Finding Indiana’s process for matching signatures on absentee ballots is unconstitutional, a federal judge has permanently enjoined the Secretary of State and other election officials from rejecting any mail-in ballot on the basis of a signature mismatch without providing adequate notice to the voter.

In an order granting summary judgment to the plaintiffs Thursday, Senior Judge Sarah Evans Barker of the Southern Indiana District Court held the procedure the Hoosier state uses to verify signatures on mail-in ballots violates the Due Process and Equal Protection Clauses of the 14th Amendment.

Under Indiana law, an absentee ballot will be rejected if a county election board determines the voter’s signature is not genuine. The board is required to issue a certificate allowing the voter to vote in-person but only if the voter appears in person before the board not later than 5 p.m. on election day.”

Otherwise, voters are not notified their ballot has been rejected and there is no procedure by which a voter can contest the decision of the board.

“… (T)he Secretary (of State) argues that the signature verification requirement is a reasonable, nondiscriminatory restriction intended to confirm the identity of mail-in absentee voters and clearly furthers the State’s interest in preventing election fraud, ensuring the orderly administration of elections, and maintaining accurate records,” Barker wrote in the order. “While these interests … are clearly compelling and significant, they are not sufficient to justify the State’s failure to provide voters with notice and an ability to cure before rejecting their mail-in absentee ballots based on a perceived signature mismatch.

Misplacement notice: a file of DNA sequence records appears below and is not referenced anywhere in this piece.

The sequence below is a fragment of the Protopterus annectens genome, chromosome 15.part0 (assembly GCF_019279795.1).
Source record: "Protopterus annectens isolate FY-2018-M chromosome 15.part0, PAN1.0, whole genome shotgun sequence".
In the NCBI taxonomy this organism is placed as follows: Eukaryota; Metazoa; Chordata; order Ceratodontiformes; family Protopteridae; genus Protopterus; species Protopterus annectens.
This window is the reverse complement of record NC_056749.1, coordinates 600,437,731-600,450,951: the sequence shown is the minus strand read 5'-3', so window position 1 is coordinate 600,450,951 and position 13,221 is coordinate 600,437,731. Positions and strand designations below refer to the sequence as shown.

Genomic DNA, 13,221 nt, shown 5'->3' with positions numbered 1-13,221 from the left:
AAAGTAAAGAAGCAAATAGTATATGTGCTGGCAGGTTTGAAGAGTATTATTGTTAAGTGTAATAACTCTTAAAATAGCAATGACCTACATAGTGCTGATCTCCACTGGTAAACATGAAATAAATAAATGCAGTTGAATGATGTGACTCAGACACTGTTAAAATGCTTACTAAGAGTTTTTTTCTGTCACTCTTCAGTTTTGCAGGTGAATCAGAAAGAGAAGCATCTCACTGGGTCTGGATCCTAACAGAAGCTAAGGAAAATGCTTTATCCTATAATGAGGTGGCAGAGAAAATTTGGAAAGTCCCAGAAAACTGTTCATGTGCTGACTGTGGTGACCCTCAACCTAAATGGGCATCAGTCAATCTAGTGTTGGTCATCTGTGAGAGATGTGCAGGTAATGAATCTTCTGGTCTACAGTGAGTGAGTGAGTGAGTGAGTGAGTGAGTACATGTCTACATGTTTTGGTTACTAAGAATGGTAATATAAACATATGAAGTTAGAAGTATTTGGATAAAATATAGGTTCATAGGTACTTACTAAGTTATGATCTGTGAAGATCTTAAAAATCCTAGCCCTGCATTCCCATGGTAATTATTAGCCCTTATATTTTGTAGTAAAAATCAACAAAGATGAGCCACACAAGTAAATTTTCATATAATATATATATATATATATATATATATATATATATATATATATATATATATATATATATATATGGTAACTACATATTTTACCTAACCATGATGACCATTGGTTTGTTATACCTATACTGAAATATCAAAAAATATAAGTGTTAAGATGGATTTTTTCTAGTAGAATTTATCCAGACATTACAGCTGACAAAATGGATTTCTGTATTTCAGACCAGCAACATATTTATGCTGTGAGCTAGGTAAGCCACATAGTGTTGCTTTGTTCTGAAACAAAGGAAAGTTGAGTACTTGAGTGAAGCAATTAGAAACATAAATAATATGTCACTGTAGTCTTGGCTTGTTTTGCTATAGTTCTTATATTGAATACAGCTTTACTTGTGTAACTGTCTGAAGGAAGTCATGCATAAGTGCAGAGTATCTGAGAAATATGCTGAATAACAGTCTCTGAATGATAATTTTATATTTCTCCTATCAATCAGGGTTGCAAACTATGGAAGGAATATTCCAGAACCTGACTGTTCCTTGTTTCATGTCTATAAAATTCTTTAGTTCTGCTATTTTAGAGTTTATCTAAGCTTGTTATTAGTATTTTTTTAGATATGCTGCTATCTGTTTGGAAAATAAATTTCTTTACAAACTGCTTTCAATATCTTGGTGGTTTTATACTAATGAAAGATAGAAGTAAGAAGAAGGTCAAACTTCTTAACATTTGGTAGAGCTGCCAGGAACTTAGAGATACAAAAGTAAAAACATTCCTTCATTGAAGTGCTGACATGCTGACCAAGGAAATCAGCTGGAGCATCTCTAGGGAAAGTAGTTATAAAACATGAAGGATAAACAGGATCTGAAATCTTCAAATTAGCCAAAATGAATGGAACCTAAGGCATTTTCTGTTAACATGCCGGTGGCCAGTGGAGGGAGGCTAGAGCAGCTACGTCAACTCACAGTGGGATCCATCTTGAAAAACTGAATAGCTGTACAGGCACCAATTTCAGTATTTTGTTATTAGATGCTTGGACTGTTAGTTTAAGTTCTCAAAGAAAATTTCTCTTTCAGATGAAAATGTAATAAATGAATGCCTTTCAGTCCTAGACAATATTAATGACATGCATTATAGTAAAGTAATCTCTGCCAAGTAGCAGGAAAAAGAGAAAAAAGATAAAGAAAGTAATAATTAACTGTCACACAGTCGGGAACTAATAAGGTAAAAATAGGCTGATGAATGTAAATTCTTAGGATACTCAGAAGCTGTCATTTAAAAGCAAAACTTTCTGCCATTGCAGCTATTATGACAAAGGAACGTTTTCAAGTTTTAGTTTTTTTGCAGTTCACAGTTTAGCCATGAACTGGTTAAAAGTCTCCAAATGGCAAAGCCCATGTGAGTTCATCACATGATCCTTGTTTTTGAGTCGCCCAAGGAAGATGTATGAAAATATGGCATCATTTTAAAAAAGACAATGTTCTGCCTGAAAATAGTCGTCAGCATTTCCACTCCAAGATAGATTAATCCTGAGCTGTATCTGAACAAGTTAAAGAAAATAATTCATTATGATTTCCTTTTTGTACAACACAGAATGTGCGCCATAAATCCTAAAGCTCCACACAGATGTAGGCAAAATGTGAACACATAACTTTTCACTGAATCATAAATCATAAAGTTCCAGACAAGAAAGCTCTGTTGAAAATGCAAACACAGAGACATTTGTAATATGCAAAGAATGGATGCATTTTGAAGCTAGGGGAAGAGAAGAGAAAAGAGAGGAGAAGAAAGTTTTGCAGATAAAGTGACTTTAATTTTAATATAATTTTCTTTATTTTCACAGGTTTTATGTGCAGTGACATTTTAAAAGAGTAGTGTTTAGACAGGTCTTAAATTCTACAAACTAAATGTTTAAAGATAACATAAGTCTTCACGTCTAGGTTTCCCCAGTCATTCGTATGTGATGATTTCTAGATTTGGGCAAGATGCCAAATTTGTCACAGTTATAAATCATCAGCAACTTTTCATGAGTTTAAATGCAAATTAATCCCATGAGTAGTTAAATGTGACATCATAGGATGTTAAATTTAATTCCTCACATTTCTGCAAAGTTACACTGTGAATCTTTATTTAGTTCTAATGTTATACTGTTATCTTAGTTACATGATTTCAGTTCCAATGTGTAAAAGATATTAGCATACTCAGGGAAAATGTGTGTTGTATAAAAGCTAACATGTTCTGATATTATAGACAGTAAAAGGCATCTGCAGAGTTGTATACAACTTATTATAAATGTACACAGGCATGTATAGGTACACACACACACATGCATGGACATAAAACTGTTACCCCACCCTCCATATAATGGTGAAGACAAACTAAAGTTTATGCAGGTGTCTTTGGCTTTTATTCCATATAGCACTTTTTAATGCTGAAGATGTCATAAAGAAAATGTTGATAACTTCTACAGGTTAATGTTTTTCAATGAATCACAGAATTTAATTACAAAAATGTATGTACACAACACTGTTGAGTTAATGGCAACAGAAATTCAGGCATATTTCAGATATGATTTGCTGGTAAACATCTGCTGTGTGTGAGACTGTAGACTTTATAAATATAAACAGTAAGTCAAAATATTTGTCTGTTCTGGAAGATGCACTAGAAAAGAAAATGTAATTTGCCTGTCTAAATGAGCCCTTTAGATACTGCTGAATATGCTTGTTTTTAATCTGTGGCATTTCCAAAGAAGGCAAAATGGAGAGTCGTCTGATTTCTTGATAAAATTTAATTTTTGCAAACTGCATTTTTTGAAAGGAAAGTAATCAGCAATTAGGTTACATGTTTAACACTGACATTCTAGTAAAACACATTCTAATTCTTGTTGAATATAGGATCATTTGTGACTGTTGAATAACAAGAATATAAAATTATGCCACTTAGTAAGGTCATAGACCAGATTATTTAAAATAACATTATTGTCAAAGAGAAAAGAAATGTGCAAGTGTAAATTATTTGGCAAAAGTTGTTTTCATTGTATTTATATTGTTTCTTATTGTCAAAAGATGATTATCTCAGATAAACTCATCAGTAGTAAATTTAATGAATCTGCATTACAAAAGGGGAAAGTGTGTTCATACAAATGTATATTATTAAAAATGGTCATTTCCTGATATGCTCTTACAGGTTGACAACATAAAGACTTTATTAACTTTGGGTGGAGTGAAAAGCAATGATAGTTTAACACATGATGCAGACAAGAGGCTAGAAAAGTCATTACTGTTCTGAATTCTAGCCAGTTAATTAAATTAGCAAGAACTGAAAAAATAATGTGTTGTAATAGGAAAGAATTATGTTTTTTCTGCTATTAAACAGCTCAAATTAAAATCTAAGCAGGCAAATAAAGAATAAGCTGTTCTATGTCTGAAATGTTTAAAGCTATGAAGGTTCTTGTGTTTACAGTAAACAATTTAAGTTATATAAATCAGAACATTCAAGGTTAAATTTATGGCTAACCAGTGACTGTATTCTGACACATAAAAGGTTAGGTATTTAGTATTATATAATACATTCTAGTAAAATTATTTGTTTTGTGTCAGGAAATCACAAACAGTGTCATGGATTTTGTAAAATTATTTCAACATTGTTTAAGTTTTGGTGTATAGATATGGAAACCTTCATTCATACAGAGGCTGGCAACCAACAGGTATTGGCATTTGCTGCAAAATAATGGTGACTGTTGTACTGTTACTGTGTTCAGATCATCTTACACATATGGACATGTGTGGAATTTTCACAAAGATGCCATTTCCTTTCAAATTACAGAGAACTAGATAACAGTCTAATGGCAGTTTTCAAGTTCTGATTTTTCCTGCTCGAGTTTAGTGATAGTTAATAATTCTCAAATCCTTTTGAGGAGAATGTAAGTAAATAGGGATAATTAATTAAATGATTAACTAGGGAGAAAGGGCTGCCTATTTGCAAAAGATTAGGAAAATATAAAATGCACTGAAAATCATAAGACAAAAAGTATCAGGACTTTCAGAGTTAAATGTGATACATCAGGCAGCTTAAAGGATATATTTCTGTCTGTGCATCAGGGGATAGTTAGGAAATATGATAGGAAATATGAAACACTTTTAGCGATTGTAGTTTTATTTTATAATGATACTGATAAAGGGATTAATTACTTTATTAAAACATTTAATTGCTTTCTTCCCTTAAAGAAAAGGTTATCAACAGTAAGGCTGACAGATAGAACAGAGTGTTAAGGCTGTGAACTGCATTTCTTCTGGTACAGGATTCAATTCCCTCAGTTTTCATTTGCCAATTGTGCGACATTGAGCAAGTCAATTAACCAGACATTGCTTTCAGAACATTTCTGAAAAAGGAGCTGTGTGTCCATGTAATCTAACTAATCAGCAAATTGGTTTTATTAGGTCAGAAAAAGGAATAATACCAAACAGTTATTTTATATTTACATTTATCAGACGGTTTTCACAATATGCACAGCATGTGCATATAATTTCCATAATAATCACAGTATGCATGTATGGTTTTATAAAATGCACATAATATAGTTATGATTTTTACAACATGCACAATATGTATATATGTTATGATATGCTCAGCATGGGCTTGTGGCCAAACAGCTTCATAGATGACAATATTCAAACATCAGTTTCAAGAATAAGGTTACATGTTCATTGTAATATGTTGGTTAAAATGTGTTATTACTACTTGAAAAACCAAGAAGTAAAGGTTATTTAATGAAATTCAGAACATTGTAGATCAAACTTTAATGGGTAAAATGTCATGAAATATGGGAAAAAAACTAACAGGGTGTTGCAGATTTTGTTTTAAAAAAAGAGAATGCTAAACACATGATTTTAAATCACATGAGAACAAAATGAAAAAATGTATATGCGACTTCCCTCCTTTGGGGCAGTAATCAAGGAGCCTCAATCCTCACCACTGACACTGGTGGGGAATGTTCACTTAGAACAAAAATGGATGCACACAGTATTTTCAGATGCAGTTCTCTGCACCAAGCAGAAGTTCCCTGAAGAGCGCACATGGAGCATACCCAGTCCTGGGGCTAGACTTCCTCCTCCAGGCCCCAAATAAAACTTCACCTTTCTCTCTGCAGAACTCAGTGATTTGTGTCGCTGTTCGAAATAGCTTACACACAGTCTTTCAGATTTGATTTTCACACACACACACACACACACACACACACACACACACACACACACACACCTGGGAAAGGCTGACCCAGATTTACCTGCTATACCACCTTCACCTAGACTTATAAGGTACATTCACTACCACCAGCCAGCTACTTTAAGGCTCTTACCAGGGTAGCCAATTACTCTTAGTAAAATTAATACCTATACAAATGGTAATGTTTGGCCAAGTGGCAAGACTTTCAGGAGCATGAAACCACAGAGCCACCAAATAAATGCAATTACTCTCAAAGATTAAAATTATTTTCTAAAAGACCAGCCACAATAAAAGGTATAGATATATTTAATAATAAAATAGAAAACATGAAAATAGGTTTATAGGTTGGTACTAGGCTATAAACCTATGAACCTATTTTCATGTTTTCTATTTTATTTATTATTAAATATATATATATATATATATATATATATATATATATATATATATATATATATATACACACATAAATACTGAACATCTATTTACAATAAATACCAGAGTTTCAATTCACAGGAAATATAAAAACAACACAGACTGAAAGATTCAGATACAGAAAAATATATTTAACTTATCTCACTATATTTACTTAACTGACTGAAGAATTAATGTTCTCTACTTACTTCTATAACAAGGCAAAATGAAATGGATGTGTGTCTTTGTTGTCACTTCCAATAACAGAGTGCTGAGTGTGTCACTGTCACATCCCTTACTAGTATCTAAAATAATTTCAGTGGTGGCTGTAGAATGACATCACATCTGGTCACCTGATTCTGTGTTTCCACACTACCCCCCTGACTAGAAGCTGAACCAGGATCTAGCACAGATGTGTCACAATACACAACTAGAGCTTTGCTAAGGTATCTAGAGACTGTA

“In fact, without such procedural safeguards, the signature verification requirement actually threatens to undermine the State’s interests in correctly validating the identity of voters casting mail-in absentee ballots,” Barker concluded.

Common Cause Indiana, which challenged the signature-match law, hailed the ruling. “This is a historic win for Indiana voters,” policy director Julia Vaughn said in a statement. “This victory helps ensure no Hoosier voting by mail will be disenfranchised by Indiana’s flawed signature matching law. Election laws should protect people’s right to vote and the integrity of our election system. Indiana’s signature matching law failed to do either, and wrongly disenfranchised Hoosiers. The court made the right decision to block its enforcement.”

The case is Mary J. Frederick et al. v. Connie Lawson, 1:19-cv-01959.

The case is one of a litany of pending lawsuits seeking to expand absentee and mail-in voting filed since the onset of the pandemic.

This story will be updated.